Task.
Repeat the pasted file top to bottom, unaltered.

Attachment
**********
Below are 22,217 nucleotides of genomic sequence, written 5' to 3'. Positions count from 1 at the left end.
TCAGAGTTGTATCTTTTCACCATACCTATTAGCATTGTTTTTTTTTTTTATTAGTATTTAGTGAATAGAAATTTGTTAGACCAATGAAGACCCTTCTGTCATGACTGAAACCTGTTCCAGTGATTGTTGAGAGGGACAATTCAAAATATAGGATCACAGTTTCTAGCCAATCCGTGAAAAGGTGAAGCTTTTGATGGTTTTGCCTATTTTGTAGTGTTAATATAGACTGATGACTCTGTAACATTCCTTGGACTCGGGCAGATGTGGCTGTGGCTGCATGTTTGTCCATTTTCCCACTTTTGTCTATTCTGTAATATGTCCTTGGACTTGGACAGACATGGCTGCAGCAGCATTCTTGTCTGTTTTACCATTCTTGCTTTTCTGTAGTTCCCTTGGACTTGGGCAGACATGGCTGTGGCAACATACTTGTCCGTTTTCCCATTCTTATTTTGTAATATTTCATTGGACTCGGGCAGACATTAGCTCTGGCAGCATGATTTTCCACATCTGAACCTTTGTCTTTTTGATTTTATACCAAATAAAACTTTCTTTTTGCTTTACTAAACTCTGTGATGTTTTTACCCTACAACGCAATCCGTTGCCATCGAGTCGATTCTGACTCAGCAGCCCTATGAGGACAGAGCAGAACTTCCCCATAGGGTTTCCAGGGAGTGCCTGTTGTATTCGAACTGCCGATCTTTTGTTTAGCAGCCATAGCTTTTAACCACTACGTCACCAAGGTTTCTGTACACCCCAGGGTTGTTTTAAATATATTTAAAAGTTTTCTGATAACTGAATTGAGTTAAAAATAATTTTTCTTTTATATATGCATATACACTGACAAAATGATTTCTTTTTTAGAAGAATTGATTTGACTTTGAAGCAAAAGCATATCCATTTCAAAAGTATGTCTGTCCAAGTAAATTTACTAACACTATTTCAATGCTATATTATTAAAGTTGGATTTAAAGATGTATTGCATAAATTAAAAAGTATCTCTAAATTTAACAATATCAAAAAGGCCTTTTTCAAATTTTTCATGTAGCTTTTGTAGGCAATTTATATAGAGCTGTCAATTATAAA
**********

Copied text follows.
Below are 22,217 nucleotides of genomic sequence, written 5' to 3'. Positions count from 1 at the left end.
TCAGAGTTGTATCTTTTCACCATACCTATTAGCATTGTTTTTTTTTTTTATTAGTATTTAGTGAATAGAAATTTGTTAGACCAATGAAGACCCTTCTGTCATGACTGAAACCTGTTCCAGTGATTGTTGAGAGGGACAATTCAAAATATAGGATCACAGTTTCTAGCCAATCCGTGAAAAGGTGAAGCTTTTGATGGTTTTGCCTATTTTGTAGTGTTAATATAGACTGATGACTCTGTAACATTCCTTGGACTCGGGCAGATGTGGCTGTGGCTGCATGTTTGTCCATTTTCCCACTTTTGTCTATTCTGTAATATGTCCTTGGACTTGGACAGACATGGCTGCAGCAGCATTCTTGTCTGTTTTACCATTCTTGCTTTTCTGTAGTTCCCTTGGACTTGGGCAGACATGGCTGTGGCAACATACTTGTCCGTTTTCCCATTCTTATTTTGTAATATTTCATTGGACTCGGGCAGACATTAGCTCTGGCAGCATGATTTTCCACATCTGAACCTTTGTCTTTTTGATTTTATACCAAATAAAACTTTCTTTTTGCTTTACTAAACTCTGTGATGTTTTTACCCTACAACGCAATCCGTTGCCATCGAGTCGATTCTGACTCAGCAGCCCTATGAGGACAGAGCAGAACTTCCCCATAGGGTTTCCAGGGAGTGCCTGTTGTATTCGAACTGCCGATCTTTTGTTTAGCAGCCATAGCTTTTAACCACTACGTCACCAAGGTTTCTGTACACCCCAGGGTTGTTTTAAATATATTTAAAAGTTTTCTGATAACTGAATTGAGTTAAAAATAATTTTTCTTTTATATATGCATATACACTGACAAAATGATTTCTTTTTTAGAAGAATTGATTTGACTTTGAAGCAAAAGCATATCCATTTCAAAAGTATGTCTGTCCAAGTAAATTTACTAACACTATTTCAATGCTATATTATTAAAGTTGGATTTAAAGATGTATTGCATAAATTAAAAAGTATCTCTAAATTTAACAATATCAAAAAGGCCTTTTTCAAATTTTTCATGTAGCTTTTGTAGGCAATTTATATAGAGCTGTCAATTATAAA